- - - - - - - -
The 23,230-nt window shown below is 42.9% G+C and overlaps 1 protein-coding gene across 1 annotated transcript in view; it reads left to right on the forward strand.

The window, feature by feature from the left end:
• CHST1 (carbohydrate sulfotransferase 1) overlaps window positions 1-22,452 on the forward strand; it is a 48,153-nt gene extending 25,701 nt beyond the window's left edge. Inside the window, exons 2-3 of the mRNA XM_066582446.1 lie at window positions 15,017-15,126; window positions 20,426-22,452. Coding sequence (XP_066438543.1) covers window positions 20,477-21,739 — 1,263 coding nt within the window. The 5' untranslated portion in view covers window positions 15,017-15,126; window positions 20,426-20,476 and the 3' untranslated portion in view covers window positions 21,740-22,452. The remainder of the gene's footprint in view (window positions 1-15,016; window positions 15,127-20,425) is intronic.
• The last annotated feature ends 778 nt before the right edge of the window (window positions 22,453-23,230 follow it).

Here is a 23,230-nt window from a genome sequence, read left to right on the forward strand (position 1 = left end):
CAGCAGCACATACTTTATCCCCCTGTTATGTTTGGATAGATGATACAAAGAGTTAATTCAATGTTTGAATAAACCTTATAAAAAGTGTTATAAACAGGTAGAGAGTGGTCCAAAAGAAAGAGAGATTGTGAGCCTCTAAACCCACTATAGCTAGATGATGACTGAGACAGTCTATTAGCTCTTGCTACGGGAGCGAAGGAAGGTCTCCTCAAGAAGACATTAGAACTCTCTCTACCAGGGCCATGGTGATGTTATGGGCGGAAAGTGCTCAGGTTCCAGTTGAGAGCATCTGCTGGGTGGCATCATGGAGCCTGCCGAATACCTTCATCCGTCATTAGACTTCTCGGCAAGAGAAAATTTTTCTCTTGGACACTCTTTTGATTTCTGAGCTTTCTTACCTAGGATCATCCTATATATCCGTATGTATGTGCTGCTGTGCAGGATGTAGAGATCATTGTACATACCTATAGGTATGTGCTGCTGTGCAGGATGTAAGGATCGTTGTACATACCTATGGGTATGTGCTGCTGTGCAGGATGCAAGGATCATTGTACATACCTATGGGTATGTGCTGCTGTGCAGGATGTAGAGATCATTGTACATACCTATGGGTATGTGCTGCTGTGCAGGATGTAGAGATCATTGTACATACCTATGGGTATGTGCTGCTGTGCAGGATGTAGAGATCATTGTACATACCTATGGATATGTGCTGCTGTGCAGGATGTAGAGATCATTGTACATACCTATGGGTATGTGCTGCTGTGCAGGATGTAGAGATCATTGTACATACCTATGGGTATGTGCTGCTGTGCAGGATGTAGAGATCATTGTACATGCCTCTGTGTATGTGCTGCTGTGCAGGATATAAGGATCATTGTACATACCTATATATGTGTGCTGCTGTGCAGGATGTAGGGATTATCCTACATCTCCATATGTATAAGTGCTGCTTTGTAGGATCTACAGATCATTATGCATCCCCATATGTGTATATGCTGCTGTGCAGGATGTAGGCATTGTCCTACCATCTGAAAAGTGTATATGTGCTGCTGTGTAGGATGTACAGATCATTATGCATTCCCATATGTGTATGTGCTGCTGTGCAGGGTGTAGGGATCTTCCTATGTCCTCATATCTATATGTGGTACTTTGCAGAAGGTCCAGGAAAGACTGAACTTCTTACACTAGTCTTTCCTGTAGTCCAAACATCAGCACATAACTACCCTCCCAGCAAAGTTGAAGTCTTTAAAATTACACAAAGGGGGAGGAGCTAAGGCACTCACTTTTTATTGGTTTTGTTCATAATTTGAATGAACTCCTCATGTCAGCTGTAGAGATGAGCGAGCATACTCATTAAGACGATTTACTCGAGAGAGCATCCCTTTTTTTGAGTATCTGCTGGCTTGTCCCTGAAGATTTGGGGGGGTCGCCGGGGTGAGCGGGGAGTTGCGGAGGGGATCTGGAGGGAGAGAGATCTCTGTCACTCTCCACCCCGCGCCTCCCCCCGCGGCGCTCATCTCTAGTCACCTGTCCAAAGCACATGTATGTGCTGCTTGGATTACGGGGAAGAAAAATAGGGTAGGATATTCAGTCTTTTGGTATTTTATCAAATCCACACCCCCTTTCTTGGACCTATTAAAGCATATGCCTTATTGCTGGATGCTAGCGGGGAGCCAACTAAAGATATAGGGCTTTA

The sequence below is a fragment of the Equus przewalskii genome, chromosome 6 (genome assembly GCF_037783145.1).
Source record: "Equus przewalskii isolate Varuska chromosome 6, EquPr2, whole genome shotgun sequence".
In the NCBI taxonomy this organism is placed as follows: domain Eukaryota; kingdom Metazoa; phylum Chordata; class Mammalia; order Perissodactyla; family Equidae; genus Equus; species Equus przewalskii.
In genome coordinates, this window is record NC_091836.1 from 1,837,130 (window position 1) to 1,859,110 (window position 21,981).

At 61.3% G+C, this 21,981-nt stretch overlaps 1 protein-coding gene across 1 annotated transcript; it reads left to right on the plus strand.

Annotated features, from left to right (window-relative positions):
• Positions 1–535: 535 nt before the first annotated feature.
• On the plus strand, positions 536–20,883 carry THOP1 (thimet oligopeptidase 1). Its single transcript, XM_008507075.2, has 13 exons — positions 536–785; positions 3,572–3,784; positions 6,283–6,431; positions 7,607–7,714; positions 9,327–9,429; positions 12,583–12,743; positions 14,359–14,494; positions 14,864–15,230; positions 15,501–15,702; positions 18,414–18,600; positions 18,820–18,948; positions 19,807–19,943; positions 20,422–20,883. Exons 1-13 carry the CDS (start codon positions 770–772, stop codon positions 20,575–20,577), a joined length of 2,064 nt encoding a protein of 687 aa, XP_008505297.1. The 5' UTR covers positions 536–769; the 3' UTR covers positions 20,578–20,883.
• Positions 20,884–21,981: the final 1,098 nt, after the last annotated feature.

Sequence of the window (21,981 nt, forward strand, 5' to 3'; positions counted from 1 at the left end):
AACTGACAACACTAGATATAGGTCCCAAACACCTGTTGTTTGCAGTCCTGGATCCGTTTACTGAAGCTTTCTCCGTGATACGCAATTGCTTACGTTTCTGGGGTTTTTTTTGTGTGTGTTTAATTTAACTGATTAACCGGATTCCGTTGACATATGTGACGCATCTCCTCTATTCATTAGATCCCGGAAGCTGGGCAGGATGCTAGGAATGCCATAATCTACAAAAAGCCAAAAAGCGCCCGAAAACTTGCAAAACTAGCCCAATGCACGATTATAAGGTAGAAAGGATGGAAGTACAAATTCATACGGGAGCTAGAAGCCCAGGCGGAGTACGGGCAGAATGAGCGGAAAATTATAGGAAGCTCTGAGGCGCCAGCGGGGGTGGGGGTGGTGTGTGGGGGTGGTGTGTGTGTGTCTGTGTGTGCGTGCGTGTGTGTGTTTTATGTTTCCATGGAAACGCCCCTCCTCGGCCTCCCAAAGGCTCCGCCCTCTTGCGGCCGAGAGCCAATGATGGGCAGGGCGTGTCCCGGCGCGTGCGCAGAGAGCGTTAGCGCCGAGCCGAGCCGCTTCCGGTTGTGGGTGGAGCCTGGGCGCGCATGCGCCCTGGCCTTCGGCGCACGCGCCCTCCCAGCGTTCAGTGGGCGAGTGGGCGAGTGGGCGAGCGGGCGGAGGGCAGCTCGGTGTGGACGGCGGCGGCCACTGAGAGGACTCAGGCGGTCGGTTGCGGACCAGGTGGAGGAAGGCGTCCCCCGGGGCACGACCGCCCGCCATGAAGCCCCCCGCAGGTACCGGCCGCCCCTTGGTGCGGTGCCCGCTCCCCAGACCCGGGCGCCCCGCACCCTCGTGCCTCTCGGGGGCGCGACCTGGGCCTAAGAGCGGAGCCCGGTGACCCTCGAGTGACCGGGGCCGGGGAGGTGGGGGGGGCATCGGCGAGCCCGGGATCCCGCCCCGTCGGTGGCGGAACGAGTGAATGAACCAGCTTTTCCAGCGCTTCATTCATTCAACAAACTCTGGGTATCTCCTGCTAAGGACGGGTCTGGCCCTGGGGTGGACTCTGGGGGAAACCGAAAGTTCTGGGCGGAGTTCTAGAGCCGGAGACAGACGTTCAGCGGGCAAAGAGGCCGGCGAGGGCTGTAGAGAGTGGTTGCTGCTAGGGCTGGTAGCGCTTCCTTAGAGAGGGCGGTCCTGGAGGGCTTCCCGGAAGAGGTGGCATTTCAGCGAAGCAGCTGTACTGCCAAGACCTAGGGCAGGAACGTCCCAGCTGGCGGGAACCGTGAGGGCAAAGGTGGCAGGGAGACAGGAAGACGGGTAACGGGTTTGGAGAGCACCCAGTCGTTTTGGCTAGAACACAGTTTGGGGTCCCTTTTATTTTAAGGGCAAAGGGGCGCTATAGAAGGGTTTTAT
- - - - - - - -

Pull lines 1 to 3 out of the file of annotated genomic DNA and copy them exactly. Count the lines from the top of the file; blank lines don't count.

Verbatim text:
The 23,230-nt window shown below is 42.9% G+C and overlaps 1 protein-coding gene across 1 annotated transcript in view; it reads left to right on the forward strand.

The window, feature by feature from the left end:
• CHST1 (carbohydrate sulfotransferase 1) overlaps window positions 1-22,452 on the forward strand; it is a 48,153-nt gene extending 25,701 nt beyond the window's left edge. Inside the window, exons 2-3 of the mRNA XM_066582446.1 lie at window positions 15,017-15,126; window positions 20,426-22,452. Coding sequence (XP_066438543.1) covers window positions 20,477-21,739 — 1,263 coding nt within the window. The 5' untranslated portion in view covers window positions 15,017-15,126; window positions 20,426-20,476 and the 3' untranslated portion in view covers window positions 21,740-22,452. The remainder of the gene's footprint in view (window positions 1-15,016; window positions 15,127-20,425) is intronic.